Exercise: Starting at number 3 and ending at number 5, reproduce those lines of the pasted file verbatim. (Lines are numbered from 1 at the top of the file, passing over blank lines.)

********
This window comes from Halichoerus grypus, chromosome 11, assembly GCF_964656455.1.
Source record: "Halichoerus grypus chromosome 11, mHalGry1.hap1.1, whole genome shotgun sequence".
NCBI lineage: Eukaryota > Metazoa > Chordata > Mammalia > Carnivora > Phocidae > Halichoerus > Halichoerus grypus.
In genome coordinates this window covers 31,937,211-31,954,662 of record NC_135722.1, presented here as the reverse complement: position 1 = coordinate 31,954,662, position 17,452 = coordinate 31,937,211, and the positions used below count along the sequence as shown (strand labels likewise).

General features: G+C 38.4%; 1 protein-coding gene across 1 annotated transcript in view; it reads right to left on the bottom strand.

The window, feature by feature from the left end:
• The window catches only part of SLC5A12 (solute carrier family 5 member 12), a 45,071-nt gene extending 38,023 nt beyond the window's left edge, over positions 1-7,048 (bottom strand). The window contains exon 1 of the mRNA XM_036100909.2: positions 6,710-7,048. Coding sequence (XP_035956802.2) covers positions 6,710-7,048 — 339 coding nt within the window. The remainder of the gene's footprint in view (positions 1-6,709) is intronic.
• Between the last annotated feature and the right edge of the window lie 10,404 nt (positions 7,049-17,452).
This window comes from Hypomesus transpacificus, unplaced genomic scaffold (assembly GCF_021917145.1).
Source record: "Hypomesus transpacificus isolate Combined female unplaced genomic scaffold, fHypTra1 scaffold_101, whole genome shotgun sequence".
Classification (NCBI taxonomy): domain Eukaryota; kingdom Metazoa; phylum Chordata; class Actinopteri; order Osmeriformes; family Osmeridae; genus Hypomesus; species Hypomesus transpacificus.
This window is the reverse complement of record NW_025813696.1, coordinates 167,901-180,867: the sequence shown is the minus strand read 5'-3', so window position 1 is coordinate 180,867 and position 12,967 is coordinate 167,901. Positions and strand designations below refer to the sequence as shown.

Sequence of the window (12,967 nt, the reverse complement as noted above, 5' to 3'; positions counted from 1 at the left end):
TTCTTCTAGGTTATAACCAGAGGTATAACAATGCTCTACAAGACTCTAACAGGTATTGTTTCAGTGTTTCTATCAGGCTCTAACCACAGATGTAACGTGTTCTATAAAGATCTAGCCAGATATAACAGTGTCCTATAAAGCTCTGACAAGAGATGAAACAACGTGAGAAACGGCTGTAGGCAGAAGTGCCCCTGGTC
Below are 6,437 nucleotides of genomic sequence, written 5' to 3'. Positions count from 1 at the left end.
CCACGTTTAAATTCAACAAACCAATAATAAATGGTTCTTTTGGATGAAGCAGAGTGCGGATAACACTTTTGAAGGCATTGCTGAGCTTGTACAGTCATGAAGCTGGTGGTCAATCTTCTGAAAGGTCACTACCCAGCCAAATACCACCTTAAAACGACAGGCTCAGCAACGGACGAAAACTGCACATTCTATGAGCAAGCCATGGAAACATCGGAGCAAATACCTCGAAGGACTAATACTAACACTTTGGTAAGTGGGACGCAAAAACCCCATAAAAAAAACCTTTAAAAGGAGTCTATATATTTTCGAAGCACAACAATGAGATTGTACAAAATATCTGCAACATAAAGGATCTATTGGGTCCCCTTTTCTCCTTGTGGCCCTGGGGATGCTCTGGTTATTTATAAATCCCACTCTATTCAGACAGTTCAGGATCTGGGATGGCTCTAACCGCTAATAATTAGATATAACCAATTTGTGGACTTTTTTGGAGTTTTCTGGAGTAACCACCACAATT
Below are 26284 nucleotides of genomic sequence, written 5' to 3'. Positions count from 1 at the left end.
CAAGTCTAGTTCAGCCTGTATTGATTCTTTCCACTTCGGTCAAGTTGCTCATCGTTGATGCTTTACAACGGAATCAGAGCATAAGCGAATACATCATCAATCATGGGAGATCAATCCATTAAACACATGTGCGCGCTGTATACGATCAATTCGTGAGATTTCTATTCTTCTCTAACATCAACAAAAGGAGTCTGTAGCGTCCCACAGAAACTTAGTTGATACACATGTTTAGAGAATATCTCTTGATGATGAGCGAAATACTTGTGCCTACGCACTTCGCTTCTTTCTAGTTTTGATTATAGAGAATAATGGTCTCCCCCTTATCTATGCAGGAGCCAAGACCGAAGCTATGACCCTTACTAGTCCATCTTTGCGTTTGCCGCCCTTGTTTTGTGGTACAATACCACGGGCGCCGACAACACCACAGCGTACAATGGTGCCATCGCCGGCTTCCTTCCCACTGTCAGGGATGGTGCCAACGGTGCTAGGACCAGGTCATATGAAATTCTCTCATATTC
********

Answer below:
NCBI lineage: Eukaryota > Metazoa > Chordata > Mammalia > Carnivora > Phocidae > Halichoerus > Halichoerus grypus.
In genome coordinates this window covers 31,937,211-31,954,662 of record NC_135722.1, presented here as the reverse complement: position 1 = coordinate 31,954,662, position 17,452 = coordinate 31,937,211, and the positions used below count along the sequence as shown (strand labels likewise).

General features: G+C 38.4%; 1 protein-coding gene across 1 annotated transcript in view; it reads right to left on the bottom strand.